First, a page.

8. Vote with your dollars

Support the products and stores that make it clear that they believe sports, science, math, dolls, dress-up, crafts, and everything else in this amazing world we live in are for everyone.

Any other ideas how we can help our girls feel that they aren’t limited to tutus and leotards (not that there’s anything wrong with tutus and leotards!)? I would love to hear them!

9 responses to “8 ways to keep your daughter from ever saying “I suck at sports”

  1. Totally agree, there so much to do out there, and girls can do whatever sports they wish, just encourage them.

  2. I think you missed a crucial way to keep girls interested in sports! Show them that sports are so much more than “ball sports”. I sucked at ball sports as a kid. I still do. It’s just a fact. But I don’t suck at sports! Once I realized that sports is SO much more than volleyball, baseball, basketball and soccer that we played in school gym class, I realized that I am athletic after all! I now compete in triathlons, rock climb, ski, wakeboard and teach fitness classes. I still have a phobia of throwing and catching but feel confident that there is so much more to living an athletic lifestyle and I will most certainly share this with my daughter.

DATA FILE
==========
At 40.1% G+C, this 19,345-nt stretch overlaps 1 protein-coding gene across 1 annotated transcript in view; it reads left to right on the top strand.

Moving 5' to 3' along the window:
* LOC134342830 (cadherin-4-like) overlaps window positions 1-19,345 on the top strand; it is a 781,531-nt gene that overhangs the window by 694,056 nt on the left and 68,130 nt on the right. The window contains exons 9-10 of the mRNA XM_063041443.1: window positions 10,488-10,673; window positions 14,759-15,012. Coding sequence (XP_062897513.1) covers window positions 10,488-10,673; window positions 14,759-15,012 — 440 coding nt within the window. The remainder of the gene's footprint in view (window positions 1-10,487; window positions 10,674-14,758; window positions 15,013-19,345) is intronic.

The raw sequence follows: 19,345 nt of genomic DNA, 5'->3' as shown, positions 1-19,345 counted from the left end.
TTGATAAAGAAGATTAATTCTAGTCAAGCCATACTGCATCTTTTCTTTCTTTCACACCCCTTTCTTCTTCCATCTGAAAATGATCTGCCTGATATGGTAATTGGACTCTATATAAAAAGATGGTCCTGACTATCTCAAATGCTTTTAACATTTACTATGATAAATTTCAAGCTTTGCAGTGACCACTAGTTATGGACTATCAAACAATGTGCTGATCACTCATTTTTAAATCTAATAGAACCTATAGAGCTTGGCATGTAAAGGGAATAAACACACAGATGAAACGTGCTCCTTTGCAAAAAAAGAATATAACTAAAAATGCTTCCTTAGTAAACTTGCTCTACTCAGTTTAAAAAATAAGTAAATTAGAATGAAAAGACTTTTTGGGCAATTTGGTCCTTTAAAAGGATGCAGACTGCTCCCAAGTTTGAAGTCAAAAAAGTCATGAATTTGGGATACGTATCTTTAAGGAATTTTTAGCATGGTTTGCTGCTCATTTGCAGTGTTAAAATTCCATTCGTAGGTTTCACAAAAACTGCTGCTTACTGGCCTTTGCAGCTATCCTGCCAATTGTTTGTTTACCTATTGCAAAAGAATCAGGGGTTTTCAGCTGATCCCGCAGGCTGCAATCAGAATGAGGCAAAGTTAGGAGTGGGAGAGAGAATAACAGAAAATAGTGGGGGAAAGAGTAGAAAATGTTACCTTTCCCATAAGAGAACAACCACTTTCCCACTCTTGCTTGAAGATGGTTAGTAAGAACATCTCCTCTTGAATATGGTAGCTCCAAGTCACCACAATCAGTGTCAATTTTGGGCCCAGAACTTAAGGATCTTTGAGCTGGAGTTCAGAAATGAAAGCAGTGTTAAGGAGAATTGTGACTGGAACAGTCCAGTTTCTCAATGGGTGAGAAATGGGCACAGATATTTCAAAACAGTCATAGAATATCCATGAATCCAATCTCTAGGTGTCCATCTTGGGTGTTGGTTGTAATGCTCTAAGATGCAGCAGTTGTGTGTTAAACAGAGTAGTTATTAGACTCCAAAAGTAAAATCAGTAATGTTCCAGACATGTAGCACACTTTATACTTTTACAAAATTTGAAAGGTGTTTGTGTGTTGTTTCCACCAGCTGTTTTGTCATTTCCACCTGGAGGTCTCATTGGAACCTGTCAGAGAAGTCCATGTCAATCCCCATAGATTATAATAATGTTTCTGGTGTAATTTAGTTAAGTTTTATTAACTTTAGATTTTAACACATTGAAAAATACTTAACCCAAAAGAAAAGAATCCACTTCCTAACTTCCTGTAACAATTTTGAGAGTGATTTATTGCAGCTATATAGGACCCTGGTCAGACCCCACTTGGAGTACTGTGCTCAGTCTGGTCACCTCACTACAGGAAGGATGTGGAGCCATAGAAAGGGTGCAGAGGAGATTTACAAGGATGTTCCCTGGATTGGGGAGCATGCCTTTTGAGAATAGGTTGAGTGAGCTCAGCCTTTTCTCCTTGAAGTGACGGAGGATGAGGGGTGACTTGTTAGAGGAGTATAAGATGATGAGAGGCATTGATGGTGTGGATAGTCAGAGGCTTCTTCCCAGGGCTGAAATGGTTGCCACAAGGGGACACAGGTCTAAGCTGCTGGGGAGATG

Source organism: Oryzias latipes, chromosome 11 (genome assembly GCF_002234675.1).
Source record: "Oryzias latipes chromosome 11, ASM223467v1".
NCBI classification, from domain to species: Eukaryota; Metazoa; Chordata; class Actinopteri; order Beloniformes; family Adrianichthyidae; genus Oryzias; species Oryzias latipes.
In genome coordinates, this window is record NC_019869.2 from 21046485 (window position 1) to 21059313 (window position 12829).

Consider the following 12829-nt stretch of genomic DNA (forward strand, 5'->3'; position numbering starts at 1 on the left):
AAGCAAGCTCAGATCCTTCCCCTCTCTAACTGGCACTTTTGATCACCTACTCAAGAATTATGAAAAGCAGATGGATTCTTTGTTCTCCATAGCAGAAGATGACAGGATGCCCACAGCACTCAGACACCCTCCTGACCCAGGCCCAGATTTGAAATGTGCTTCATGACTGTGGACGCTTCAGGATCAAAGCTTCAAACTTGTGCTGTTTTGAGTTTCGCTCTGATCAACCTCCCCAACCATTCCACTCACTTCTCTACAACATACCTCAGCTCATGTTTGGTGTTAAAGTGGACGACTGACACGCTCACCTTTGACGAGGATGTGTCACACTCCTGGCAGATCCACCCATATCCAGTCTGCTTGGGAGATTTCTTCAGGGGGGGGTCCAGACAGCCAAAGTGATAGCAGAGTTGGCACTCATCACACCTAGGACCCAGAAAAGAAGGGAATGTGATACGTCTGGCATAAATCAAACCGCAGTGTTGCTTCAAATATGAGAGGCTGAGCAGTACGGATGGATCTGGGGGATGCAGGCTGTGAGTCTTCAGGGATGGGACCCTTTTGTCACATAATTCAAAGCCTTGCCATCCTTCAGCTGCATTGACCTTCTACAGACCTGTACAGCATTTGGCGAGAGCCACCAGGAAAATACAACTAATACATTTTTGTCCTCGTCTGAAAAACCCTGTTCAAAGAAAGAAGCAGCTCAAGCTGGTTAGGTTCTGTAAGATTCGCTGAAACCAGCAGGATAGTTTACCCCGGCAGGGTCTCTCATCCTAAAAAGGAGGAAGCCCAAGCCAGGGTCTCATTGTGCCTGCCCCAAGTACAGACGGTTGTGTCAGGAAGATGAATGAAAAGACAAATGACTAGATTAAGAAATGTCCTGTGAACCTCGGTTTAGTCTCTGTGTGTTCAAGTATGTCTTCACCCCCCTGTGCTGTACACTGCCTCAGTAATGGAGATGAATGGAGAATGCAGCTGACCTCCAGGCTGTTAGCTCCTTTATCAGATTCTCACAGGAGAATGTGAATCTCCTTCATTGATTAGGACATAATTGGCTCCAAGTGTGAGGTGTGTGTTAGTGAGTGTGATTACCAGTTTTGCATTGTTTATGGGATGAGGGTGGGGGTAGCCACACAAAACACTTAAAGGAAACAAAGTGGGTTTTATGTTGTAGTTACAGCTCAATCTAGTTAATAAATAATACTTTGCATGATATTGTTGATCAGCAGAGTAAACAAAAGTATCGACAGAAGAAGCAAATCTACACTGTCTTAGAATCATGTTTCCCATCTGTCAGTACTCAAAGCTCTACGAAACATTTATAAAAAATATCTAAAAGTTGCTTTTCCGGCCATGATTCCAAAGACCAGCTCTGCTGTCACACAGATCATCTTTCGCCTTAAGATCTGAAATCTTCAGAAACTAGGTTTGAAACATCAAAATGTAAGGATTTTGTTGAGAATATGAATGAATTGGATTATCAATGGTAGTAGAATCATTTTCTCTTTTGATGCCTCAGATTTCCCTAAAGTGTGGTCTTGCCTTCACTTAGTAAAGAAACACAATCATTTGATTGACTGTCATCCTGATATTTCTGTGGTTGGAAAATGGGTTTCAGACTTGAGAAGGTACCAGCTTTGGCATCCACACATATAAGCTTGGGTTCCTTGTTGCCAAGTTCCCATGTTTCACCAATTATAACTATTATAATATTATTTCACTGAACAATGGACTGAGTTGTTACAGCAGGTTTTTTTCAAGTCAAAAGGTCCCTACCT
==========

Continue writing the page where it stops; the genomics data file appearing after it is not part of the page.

1. That’s a great comment, Allie. You’re correct in reminding us all that there are a wide variety of sports and physical activities that don’t require props. That said, being able to throw and catch is fundamental to having a good complement of movement skills. And there are fun games to help learn this skill you can get right here in our Activities section.

    2. I agree, Allie. Showing girls that there are a whole host of ways to be sporty aside from the few they may be exposed to at school is a great idea. Thanks so much for sharing!

    3. Yes, as well as the more stereotypically “feminine” activities that are so often devalued – dance, gymnastics, or yoga for example. Success at ball sports is put on such a pedestal, but there are a million ways to be active, fit, strong, and have the experience of a team environment.

    4. Very very true. All school pe is is ball sports. I sucked at ball sports too. Left school climb an have trained a variety of martial arts. An really throwing an catching may be listed as a fundamental skill, but I suspect that reflects to a degree the biases of people who wrote the test. A small minority of us are wired differently from birth, nothing wrong with that we just excell at other movement patterns. The joy of taking up martial arts at 16 an, after years of being shite at catching a ball, I found something that felt natural an I was OK at was indescribable. 16 years till I started feeling proud of my body, that it could do stuff too.

  3. Great advice!! Although I’m relatively sporty, our family originally struggled with encouraging our daughters to be active – we took the girls to watch other girls playing sports in our community: soccer, softball and hockey to help demonstrate that girls can play sports too and that it’s more about team camaraderie than how you perform. My two oldest daughters now both play soccer and hockey and thoroughly enjoy their sports though they were very scared and reluctant to try them at first.

    1. Thanks for the feedback, Janice, and the great suggestion for getting girls more comfortable with the idea of team sports! It’s encouraging to hear that it has worked out so well for your daughters.

Leave a Reply

Your email address will not be published. Required fields are marked *